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Mahavishnu (Devanāgarī : महाविष्णु) [a.k.a. Kāraṇodakaśāyī Vishnu] is an aspect of Vishnu, a principal deity in Hinduism, known as the Absolute which is beyond human comprehension and is beyond all attributes. In Gauḍīya Vaishnavism, a school of Vaiṣṇavism, the Sātvata-tantra describes three different forms, or aspects, of Vishnu as Mahavishnu, Garbhodakaśāyī Viṣṇu and Kṣīrodakaśāyī Vishnu. The term Mahavishnu is similar to Brahman and Almighty Absolute Supreme Personality of Godhead. This means that the Absolute truth is realized first as Brahman (impersonal aspect) then as Paramatma (personal aspect) and finally as Bhagavan (incarnate perfection). So bhakti (loving devotion) goes to Bhagavan, Krishna or Rama for instance (avatars or incarnations of Vishnu, Narayana). In this way, bhakti surpasses even yoga, which is aimed at the Supersoul, Paramatma. Mahavishnu is the Supersoul of all living beings (jivaatmas) in all material universes. Kāraņodaksayi Vishnu is understood to be Sankarsana of the Catur-vyuha of Nārāyaņa. It is also often used interchangeably with Vishnu to indicate reverence, as the prefix "Mahā" exalts the noun to which it is attached. So all the Gods including Purusha form like Shiva, Brahma are considered as the Part of Maha Vishnu Expansion.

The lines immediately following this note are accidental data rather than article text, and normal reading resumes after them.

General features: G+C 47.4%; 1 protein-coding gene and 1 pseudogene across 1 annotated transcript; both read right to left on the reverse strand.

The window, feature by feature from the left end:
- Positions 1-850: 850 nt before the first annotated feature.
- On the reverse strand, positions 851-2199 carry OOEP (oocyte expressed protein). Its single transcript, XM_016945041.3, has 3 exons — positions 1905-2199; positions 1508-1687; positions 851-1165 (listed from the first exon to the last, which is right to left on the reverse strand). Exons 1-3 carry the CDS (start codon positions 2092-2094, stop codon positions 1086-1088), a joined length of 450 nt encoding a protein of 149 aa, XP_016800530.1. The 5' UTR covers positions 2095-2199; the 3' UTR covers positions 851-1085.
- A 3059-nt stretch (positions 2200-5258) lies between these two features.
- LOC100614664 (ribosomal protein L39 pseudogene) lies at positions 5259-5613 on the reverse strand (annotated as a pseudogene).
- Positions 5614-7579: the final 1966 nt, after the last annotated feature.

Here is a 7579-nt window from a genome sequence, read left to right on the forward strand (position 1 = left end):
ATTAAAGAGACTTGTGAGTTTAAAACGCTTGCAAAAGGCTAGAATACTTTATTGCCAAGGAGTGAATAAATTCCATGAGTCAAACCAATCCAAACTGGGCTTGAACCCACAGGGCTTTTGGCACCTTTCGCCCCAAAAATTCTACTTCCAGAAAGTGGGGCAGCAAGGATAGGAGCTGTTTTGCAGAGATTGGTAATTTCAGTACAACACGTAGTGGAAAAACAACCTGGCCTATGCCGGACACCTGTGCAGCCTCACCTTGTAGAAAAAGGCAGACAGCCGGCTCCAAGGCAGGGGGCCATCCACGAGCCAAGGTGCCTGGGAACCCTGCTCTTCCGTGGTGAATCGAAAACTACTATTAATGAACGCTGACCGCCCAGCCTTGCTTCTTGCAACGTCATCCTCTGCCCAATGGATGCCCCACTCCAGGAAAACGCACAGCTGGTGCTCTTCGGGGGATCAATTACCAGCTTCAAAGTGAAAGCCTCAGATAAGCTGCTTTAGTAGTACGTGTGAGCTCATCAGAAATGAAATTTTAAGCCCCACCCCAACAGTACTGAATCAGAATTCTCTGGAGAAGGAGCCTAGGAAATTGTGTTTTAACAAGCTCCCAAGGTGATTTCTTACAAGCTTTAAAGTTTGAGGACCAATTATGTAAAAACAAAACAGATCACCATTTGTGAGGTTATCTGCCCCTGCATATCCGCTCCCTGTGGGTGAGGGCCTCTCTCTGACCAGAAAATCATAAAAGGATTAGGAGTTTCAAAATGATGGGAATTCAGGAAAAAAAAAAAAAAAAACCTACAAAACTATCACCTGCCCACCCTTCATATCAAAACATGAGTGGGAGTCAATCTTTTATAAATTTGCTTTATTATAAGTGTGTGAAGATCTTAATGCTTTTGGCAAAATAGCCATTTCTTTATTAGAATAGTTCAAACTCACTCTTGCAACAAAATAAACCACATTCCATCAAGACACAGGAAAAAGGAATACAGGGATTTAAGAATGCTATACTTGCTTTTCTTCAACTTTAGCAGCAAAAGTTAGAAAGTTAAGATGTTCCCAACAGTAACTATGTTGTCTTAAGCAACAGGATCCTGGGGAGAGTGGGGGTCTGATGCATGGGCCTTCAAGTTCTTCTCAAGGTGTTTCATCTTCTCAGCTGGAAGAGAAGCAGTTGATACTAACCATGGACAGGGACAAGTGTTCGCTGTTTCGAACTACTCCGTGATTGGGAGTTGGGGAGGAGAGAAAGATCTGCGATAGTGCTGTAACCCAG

Mahavishnu is said to lie in the causal ocean or the Karanodak. He puts the seed of this material universe in Mahāmāyā by glancing at her. Mahāmāyā remains the ever obedient material energy of the Supreme Lord. All the natural elements including sky, fire, water, air and land are created along with mind, intelligence and false ego.
After this, Mahavishnu enters each of the many universes so created (seeds emerging from the pores of His skin) as Garbhodaksayi Vishnu, who lays down in each and every of these individual material universes (Brahmandas). It can be interpreted that Garbodakshayi Vishnu is the collective soul of all souls in a particular material universe and that Mahavishnu is the collective soul of all souls in all of the material universes.
From Garbhodaksayi Vishnu then emerges Brahmā who is the secondary creator (due to his need to meditate to create planets in the material universe) of the planetary systems within particularly this material universe (Brahmanda).
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